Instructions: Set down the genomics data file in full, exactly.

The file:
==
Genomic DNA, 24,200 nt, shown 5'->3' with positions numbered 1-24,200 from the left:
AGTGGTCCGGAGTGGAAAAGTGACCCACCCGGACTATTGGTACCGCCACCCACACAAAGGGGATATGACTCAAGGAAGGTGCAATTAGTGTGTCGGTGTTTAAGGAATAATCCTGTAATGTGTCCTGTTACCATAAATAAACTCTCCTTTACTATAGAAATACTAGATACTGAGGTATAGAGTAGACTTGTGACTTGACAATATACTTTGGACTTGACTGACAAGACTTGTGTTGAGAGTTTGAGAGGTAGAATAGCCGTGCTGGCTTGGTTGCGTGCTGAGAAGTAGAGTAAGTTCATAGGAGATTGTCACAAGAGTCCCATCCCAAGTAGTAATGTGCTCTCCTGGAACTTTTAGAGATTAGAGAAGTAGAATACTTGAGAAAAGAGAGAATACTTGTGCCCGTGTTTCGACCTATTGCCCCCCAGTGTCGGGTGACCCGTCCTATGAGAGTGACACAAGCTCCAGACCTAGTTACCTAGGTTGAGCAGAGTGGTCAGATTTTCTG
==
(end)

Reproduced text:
Genomic DNA, 24,200 nt, shown 5'->3' with positions numbered 1-24,200 from the left:
AGTGGTCCGGAGTGGAAAAGTGACCCACCCGGACTATTGGTACCGCCACCCACACAAAGGGGATATGACTCAAGGAAGGTGCAATTAGTGTGTCGGTGTTTAAGGAATAATCCTGTAATGTGTCCTGTTACCATAAATAAACTCTCCTTTACTATAGAAATACTAGATACTGAGGTATAGAGTAGACTTGTGACTTGACAATATACTTTGGACTTGACTGACAAGACTTGTGTTGAGAGTTTGAGAGGTAGAATAGCCGTGCTGGCTTGGTTGCGTGCTGAGAAGTAGAGTAAGTTCATAGGAGATTGTCACAAGAGTCCCATCCCAAGTAGTAATGTGCTCTCCTGGAACTTTTAGAGATTAGAGAAGTAGAATACTTGAGAAAAGAGAGAATACTTGTGCCCGTGTTTCGACCTATTGCCCCCCAGTGTCGGGTGACCCGTCCTATGAGAGTGACACAAGCTCCAGACCTAGTTACCTAGGTTGAGCAGAGTGGTCAGATTTTCTG